Since March of 2020, over 29 million Americans have been diagnosed with COVID-19, according to the CDC. Over 540,000 have died in the United States as this unprecedented pandemic has swept the globe. And yet, by the end of 2020, it looked like science was winning: vaccines had been developed.

In celebration of the power of science we spoke to three people: an individual, a medical provider, and a vaccine scientist about how vaccines have impacted them throughout their lives. Here are their answers:

John Scully, 79, resident of Florida

Photo courtesy of John Scully

When John Scully was born, America was in the midst of an epidemic: tens of thousands of children in the United States were falling ill with paralytic poliomyelitis — otherwise known as polio, a disease that attacks the central nervous system and often leaves its victims partially or fully paralyzed.

"As kids, we were all afraid of getting polio," he says, "because if you got polio, you could end up in the dreaded iron lung and we were all terrified of those." Iron lungs were respirators that enclosed most of a person's body; people with severe cases often would end up in these respirators as they fought for their lives.

John remembers going to see matinee showings of cowboy movies on Saturdays and, before the movie, shorts would run. "Usually they showed the news," he says, "but I just remember seeing this one clip warning us about polio and it just showed all these kids in iron lungs." If kids survived the iron lung, they'd often come back to school on crutches, in leg braces, or in wheelchairs.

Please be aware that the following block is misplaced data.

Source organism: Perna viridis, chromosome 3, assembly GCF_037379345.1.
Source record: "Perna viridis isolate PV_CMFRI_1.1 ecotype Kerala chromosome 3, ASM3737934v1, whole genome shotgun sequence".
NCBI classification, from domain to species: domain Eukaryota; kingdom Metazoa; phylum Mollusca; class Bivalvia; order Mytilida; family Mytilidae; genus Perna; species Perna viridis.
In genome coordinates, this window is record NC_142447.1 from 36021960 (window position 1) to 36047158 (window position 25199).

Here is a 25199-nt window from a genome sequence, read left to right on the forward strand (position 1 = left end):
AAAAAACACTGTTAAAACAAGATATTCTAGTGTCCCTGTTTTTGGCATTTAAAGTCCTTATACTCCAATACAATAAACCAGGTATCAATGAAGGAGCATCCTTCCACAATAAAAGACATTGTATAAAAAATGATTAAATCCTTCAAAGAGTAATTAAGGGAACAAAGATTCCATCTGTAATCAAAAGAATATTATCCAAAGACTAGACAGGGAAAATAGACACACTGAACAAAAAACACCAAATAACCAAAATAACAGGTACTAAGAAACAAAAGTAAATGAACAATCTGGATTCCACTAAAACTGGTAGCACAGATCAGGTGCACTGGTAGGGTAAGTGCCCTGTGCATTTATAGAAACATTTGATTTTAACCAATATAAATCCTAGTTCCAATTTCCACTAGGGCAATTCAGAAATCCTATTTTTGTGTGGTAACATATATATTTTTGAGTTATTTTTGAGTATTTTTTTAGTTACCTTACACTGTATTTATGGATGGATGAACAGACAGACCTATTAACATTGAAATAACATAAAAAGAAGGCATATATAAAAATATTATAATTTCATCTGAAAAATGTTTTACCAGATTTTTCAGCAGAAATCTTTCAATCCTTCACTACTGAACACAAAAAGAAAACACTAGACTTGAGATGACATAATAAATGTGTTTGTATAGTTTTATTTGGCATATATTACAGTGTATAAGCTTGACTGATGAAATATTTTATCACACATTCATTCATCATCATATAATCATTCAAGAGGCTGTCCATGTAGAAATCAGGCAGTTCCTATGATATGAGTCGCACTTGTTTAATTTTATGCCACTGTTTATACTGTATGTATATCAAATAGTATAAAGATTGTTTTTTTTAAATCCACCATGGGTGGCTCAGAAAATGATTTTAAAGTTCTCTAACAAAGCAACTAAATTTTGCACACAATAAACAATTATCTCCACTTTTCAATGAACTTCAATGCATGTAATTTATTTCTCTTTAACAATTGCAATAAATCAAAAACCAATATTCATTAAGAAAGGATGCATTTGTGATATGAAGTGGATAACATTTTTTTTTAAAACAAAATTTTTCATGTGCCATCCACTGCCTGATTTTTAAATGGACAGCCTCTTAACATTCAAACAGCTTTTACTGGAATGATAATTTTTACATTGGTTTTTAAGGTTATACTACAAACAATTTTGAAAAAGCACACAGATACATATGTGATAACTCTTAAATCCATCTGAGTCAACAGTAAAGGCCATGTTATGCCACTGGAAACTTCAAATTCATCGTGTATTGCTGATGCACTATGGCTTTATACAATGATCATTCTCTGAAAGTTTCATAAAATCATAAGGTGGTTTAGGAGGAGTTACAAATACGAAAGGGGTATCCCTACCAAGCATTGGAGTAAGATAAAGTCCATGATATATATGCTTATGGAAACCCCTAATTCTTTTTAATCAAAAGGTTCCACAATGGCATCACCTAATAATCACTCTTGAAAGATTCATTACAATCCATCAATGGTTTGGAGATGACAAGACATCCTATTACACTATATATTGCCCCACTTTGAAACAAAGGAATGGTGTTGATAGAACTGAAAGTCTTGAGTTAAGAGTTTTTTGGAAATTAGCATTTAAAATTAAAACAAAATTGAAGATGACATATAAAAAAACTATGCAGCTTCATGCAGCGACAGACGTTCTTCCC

"We all tried to be really careful in the summer — or, as we called it back then, 'polio season,''" John says. This was because every year around Memorial Day, major outbreaks would begin to emerge and they'd spike sometime around August. People weren't really sure how the disease spread at the time, but many believed it traveled through the water. There was no cure — and every child was susceptible to getting sick with it.

"We couldn't swim in hot weather," he remembers, "and the municipal outdoor pool would close down in August."

Then, in 1954 clinical trials began for Dr. Jonas Salk's vaccine against polio and within a year, his vaccine was announced safe. "I got that vaccine at school," John says. Within two years, U.S. polio cases had dropped 85-95 percent — even before a second vaccine was developed by Dr. Albert Sabin in the 1960s. "I remember how much better things got after the vaccines came out. They changed everything," John says.

Keep Reading Show less